As the leaves turn golden and the air becomes crisp, it's not only the ghosts and ghouls that come out to play. Halloween may happen only once a year, but learning about spooky idioms and phrases can add an exciting twist to your language journey throughout the year. So, grab your torch and let's delve in.
6 tips for planning your first English classes
You are nervous, yet excited. You want to appear relaxed and fun, but still be taken seriously. Most of all, you are keen to make an excellent first impression.
With all that in mind - planning your first English classes of the year can be a daunting experience.
Here are six things to consider when planning your first classes:
1. Set clear aims
Whether you are teaching young learners, teenagers or adults, it’s important you discuss the aims and objectives of the course from day one. You’ll need to learn more about your students' needs to do this. Why are they learning English? Do they want to prepare for an official exam? What activities do they enjoy? What things do they need to improve the most?
The way you do this will depend on the age of your learners. For example, with adults and teens, you could get them to interview each other and write a report about what they found out. With younger children, do a survey they can complete using smiley faces.
2. Find out students’ interests
Although you should understand your students' needs and why they want to learn English - to help make your classes relevant and engaging - you should also discover what they enjoy doing outside of class.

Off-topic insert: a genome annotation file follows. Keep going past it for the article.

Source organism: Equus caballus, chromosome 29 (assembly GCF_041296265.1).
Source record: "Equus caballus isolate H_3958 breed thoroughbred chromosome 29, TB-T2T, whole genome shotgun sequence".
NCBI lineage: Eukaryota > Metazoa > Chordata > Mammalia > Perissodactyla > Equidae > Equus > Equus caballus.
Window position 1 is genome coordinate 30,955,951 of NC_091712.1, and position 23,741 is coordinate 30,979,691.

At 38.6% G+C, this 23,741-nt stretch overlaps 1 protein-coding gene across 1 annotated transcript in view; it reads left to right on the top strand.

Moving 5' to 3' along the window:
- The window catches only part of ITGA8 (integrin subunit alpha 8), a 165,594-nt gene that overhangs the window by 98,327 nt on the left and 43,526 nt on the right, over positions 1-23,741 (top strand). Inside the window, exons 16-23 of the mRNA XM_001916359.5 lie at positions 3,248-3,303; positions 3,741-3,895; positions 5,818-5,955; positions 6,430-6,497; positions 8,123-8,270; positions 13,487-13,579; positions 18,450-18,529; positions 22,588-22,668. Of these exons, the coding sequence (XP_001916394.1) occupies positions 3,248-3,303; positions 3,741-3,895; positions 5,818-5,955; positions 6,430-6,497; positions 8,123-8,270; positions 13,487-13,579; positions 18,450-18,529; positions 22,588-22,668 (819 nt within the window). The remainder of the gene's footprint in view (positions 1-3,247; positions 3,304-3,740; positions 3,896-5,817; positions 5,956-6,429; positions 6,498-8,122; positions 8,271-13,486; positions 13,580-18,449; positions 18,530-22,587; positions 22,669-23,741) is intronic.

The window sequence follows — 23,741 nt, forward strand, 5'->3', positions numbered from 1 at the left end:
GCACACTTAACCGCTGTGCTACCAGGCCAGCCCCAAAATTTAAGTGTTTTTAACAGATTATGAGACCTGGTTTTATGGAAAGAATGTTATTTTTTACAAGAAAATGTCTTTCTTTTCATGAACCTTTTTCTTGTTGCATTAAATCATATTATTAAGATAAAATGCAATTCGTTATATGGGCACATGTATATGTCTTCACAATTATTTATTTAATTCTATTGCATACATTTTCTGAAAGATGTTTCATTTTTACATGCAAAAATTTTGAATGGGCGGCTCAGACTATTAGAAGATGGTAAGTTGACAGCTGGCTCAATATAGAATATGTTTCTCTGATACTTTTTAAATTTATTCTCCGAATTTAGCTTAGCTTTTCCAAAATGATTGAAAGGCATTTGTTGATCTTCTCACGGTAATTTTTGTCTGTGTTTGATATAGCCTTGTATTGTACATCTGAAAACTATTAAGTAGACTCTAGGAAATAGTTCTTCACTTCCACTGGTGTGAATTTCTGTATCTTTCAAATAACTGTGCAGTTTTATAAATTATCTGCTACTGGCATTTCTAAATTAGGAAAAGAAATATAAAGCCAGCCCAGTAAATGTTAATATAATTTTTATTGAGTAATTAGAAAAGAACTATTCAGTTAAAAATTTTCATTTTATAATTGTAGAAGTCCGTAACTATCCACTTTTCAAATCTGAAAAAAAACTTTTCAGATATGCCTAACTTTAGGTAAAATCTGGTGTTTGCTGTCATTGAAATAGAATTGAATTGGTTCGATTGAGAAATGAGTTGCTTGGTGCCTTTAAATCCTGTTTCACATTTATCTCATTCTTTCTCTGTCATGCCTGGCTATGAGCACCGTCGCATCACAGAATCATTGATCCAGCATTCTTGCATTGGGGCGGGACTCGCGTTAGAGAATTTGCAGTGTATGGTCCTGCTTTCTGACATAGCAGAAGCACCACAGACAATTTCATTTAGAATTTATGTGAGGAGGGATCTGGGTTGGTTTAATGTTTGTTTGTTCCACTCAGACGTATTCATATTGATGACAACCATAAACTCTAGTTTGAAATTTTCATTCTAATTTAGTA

To do this, get students to write mini bios you can stick around the classroom. Or have them prepare presentations where they share something they are passionate about with the rest of the class - using coursebooks. As a class, go through the contents page, vote on which topics students find most interesting, and start with those.
3. Break the ice
You want your first class to be fun so that students are motivated, and associate English language learning with something they can enjoy. Ice-breakers can also be an excellent way to get to know each other and learn about your students' current level of English.
Activities where students have to ask each other questions work well.
4. Provide a comfortable environment
Young learners and teenagers tend to be shy at the start of a course - especially if they don’t know each other. Develop a rapport and break down boundaries by including team-building activities in your first class. Your aim is to have all the students feeling more comfortable with each other before the end of the lesson so that there are no awkward silences in future lessons.
5. Manage expectations
Managing expectations is an essential part of a teacher's job. Make sure in the first class you are clear about what you expect from your students and what they can expect from you.
Have students brainstorm the rules for the class and then make a big poster or ‘class contract’ which all students have to sign. Display the poster on the wall so you can always refer to it if someone misbehaves.
Try to keep the rules as positive as possible. Instead of writing: 'Don’t speak your first language', write: 'Try to always speak English and ask if you don’t know a word'. If you are feeling really brave, you can even get your students to devise a list of rules for you which you can display on the wall next to theirs.
6. Make it challenging
It’s great making your first lesson fun - but there’s nothing more motivating than leaving a new class and feeling like you’ve made a good decision and you are going to learn lots (and you aren’t wasting your time or money). This is especially important for adult learners.
So, as well as getting to know each other and finding out their needs, teach them something new. This could be 10 new pieces of vocabulary, how to structure a letter or report, or a list of resources they can use at home to practice their English.
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